______________________________________              Thin Film Swell RatiosFilm  Photosensitizer             Amount     1 pass  4 pass______________________________________49    none        --         dissolves                                gel50    DEAP        1%         gel     851    Darocur 1173             1%         gel     7.452    benzophenone             1%         7.5     5.353    ITX         1%         5.1     4.954    DEAP        2%         gel     7.155    Darocur 1173             2%         gel     5.456    benzophenone             2%         7       6.157    ITX         2%         5       4.8______________________________________ Notes: gel = very lightly crosslinked; Darocur 1173 (EM Chemicals)

Films 41-48 and 50-57 containing photoinitiator show improved cure compared to films 40 and 49 that do not contain photoinitiator. Higher photoinitiator levels (films 44-48 and 54-57) show improved cure over lower levels (films 41-44 and 50-53).

EXAMPLE 8 Effect of AAEM Level, Enamines using UV Processor

A polymer (X) was prepared from a monomer mixture that contained 430 g. water, 13.4 g. sodium lauryl sulfate sulfonate (28% solution), 5.7 g. anionic surfactant (Aerosol A-103; American Cyanamid), 7.5 g. itaconic acid and 742.5 g. methyl acrylate. From this monomer emulsion mixture, 591 g. was removed and added to a kettle containing a mixture of 729.4 g. water, 13.4 g. sodium lauryl sulfate sulfonate (28% solution). An initiator charge of 10.0 g. a 0.15% aqueous solution of FeSO4.7H20 and 0.225 g. ammonium persulfate dissolved in 5 g. water was added. A few minutes later, 0.225 g. sodium formaldehyde sulfoxylate dissolved in 5 g. water and 0.15 g. sodium sulfoxylate was added. After 1.5 hours, the remaining monomer emulsion was added followed by 0.225 g. ammonium persulfate dissolved in 5 g. water was added. A few minutes later, 0.225 g. sodium formaldehyde sulfoxylate dissolved in 5 g. water and 0.05 g. sodium sulfoxylate. After 1.5 hours, 0.5 g. t-butyl hydroperoxide dissolved in 2.5 g. water was added followed by 0.25 g. sodium formaldehyde sulfoxylate dissolved in 5 g. water. The latex was cooled to ambient temperature.

Using a similar procedure, polymer XI was prepared from a monomer mixture that contained 430 g. water, 13.4 g. sodium lauryl sulfate (28% solution), 5.7 g. anionic surfactant (Aerosol A-103; American Cyanamid), 112.5 g. acetoacetoxyethyl methacrylate, 7.5 g. itaconic acid and 630 g. methyl acrylate. Additionally, sodium persulfate was used in place of ammonium persulfate.

Using a similar procedure, polymer XII was prepared from a monomer mixture that contained 430 g. water, 13.4 g. sodium lauryl sulfate sulfonate (28% solution), 5.7 g. anionic surfactant (Aerosol A-10; American Cyanamid), 225 g. acetoacetoxyethyl methacrylate, 7.5 g. itaconic acid and 517.5 g. methyl acrylate. Additionally, sodium persulfate was used in place of ammonium persulfate.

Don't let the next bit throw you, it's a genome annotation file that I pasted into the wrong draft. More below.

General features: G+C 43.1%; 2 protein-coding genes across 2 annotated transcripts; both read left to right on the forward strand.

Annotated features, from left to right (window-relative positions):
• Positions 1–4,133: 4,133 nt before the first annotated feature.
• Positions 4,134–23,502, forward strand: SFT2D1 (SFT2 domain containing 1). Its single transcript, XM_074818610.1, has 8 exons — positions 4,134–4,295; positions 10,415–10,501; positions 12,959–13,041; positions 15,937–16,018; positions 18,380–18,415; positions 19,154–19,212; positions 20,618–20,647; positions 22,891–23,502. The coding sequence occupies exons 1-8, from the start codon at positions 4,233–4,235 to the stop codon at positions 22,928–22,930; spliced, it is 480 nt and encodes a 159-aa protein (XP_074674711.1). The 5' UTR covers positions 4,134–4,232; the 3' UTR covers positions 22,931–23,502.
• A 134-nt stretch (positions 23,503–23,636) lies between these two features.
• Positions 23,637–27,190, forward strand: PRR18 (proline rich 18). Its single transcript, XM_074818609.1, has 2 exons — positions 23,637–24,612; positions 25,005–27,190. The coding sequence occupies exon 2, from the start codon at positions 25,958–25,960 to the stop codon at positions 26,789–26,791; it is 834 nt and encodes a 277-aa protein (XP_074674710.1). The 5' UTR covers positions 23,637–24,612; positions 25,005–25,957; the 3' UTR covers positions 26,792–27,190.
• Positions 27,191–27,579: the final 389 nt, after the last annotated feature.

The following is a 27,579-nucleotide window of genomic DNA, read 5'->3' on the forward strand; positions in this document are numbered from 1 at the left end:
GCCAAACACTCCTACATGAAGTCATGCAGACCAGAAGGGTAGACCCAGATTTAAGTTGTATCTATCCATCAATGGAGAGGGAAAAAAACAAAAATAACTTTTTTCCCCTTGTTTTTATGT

A polymer (XIII) was prepared from a monomer mixture that contained 509.2 g. water, 23.1 g. anionic surfactant (Alipal CO-436), 1544 g. acetoacetoxyethyl methacrylate, 23.5 g. methacrylic acid and 3.1 g. n-dodecylmercaptan. From this monomer emulsion mixture, 49.1 g. was removed and added to a kettle containing a mixture of 1274.7 g. water and 3.89 g. anionic surfactant (Alipal CO-436) heated to 60 C. under nitrogen. An initiator charge of 15 mg. FeSO4.7H20 dissolved in 10 g. water followed by 5.8 g. t-butyl hydroperoxide dissolved in 10 g. water and 4.0 g. isoascorbic acid dissolved in 10 g. water was added. Fifteen minutes later, the remaining monomer emulsion was gradually added over a 2.5 hour period along with 5.8 g. t-butyl; hydroperoxide dissolved in 50 g. water and 4.0 g. isoascorbic acid dissolved in 50 g. water. After the 2.5 hour period. 0.2 g. t-butyl hydroperoxide dissolved in 10 g. water was added followed by 0.7 g. isoascorbic acid dissolved in 10 g. water. The latex was cooled to ambient temperature.

Aliquots (10 g.) of each latex was neutralized to pH=9.5 with the base in the Table below. Additional abase was added in the amounts shown to allow for complete enamine formation of the acetoacetate. A premix consisting of 0.4 g. propylene glycol, 0.1 g. 10% aqueous solution of urethane rheology modifier (QR-708; Rohm and Haas) was added to each aliquot. An additional 10 g. water was added to the films containing polymer XIII (98.5 AAEM). After 24 hours equilibration, film were made on glass slides and air dried to give 1-2 mil thick films. These films were cured with one pass through the Aetek Model QC-1202 Ultraviolet Processor equipped with two medium pressure mercury vapor arc lamps set on high (200 watts/inch) using a line speed of 20 feet per minute. At these settings, the films received approximately 1.8-2 Joules/cm2 of radiation.

______________________________________ AAEM                Additional                             Soluble                                    SwellFilm  (%)      Base       Base    Fraction                                    Ratio______________________________________Polymer X58    0        NaOH       none    0.01   15.259    0        ammonia    none    0.47   14.760    0        ethanolamine                     none    0.51   19.4Polymer XI61    15       NaOH       none    0.05   11.662    15       ammonia    0.21 g  0.07   12.363    15       ethanolamine                     0.21 g  0.05   9.6Polymer XII64    30       NaOH       none    0.06   9.265    30       ammonia    0.38 g  0.06   8.566    30       ethanolamine                     0.38 g  0.04   6.3Polymer XIII67    98.5     NaOH       none    0.32   6.668    98.5     ammonia     1.2 g  0.43   8.069    98.5     ethanolamine                      1.2 g  0.07   1.5______________________________________